Lack of reliable assessment of project’s rationale, high risk of delays and corresponding liquidity risks due to lack of financing, unavoidable financial penalties which may reach several hundred million PLN - the report of the Supreme Audit Office (NIK) confirms serious problems of Ostrołęka C and undermines rationale for its construction.

On 3 December 2019, the Supreme Audit Office published a report on the audit of the Ostrołęka C project and eight other coal-fired power plants. The conclusions of the report savage Ostroleka C, confirming the concerns of industry experts and social organisations.

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It is already well known that Ostrołęka C will be obliged to pay a penalty for failing to meet its obligations due to at least nine-month delay in providing power under its capacity market contract which comes into force on January 1st 2023. As NIK explains, the concluded power agreement obliges the Company to make a certain amount of power available to the grid from January 1st 2023. At the same time, another contract specifies that the unit under construction is going to be commissioned only in September 2023. The investor himself confirms the delay of the investment which will result in an increase in this penalty for each subsequent month. Such penalties could reach almost 10% of CAPEX.

According to the editor Karolina Baca-Pogorzelska, it would be 202,99/PLN/kW/year, i.e. PLN 14.4 million per month, reaching PLN 554 million over a maximum period of three years from January 2023. The delay is already nine months which translates into a penalty of at least PLN 130 million.

The penalty may still increase. As stated by NIK, all the investments under control were undertaken or completed with a delay in relation to the original assumptions, and there were delays at practically every stage of the investment process, from preparation, through selection of the contractor and execution of construction works.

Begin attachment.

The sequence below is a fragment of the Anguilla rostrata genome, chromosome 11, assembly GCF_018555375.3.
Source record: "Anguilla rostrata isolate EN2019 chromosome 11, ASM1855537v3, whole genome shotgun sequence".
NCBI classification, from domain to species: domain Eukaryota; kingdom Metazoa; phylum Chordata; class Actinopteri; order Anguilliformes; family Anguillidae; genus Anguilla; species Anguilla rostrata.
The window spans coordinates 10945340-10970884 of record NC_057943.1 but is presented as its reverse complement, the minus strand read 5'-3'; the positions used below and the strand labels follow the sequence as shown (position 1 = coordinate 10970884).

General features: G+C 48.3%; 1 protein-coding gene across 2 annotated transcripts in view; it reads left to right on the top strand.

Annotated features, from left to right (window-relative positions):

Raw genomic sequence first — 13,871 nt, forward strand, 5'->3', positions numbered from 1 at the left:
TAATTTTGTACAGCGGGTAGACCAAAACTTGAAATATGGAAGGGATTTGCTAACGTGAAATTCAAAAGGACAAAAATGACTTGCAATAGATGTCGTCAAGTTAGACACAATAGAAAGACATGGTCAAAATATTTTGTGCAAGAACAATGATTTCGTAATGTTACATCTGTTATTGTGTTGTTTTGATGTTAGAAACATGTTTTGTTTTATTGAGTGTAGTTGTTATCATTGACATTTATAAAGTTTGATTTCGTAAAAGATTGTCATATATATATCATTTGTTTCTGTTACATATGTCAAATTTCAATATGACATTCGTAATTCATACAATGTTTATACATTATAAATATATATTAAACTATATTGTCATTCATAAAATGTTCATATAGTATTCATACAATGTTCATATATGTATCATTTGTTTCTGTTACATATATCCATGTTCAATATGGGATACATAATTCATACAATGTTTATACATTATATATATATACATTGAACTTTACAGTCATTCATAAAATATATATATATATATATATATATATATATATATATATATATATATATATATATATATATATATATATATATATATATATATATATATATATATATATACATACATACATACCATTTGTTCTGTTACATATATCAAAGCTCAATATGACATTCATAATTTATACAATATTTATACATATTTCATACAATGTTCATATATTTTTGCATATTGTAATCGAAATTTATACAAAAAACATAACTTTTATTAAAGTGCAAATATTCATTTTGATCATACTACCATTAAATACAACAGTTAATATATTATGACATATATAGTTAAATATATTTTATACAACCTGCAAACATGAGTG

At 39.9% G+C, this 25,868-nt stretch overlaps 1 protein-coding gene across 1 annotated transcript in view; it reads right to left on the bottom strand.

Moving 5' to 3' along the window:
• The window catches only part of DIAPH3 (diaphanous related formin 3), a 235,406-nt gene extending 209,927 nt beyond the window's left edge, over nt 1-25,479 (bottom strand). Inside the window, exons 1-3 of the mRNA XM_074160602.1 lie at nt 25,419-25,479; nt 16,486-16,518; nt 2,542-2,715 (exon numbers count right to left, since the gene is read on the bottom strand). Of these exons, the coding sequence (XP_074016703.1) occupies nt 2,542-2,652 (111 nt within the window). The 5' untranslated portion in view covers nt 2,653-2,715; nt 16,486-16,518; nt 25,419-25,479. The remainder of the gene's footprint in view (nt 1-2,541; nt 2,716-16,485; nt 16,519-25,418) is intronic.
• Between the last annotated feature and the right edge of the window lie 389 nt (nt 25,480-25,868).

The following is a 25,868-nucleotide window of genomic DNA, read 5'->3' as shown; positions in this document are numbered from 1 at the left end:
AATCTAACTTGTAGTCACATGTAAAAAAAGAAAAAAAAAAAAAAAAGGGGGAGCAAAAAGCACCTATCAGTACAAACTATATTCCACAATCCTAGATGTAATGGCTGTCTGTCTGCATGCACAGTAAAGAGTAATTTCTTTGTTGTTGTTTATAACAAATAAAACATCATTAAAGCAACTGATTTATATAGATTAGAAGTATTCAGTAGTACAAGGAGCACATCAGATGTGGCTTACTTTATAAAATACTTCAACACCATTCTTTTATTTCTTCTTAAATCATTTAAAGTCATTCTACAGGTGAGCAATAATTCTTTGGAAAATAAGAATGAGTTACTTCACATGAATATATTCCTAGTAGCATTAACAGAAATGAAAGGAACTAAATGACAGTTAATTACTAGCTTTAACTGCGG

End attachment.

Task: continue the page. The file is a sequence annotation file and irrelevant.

The final cost of the power plant is also in question. Only one of the investments controlled by NIK fit into the expenses assumed before construction. The budgets of all the others were exceeded. This sheds a completely new light on the statement of development minister Jadwiga Emilewicz, who pointed out that the costs of Ostrołęka C may increase from 6 to even 9 billion PLN.

Main conclusions of the audit of the Ostrołęka C power plant construction project:

  • The technical assumptions (hard coal-fired unit, installed capacity of 1 000 MW) adopted in 2010 were not verified at the time of its resumption in 2016, with changed conditions of the electricity market and its environment, thus there was no reliable assessment of rationale of building a unit with the above mentioned parameters.
  • The investment was started without full financing and the NTP was issued under these conditions.
  • The investment is subject to high risk resulting from the fact that no financing has been provided so far.
  • Until the completion of the audit (January 2019), the activities in this respect were not finalised and the risk of loss of liquidity by the Company will increase if this situation continues.
  • The funds declared so far by the shareholders do not allow the investment to be finalized.
  • From the time of selecting the contractor until the time of issuing NTP (notice to proceed), there already was a four-month delay in relation to the investment schedule. The lack of time reserve for possible future delays in project execution significantly increases the risk of not completing the investment on time and exposes the project to a decrease in its profitability.
  • Taking into account the fact that in the domestic conditions investments in new generation capacities implemented in the years 2012-2018 were delayed (from about 5 to 18 months), the risk of delay is high.
  • There is a very high risk that the deadline for completion of the investment will not be met and its materialisation will result in penalties for failure to meet the capacity obligation.
  • The auditor also notes that a significant risk for coal projects is posed by rising prices of CO2 emission allowances and by withdrawal of banks from financing coal investments.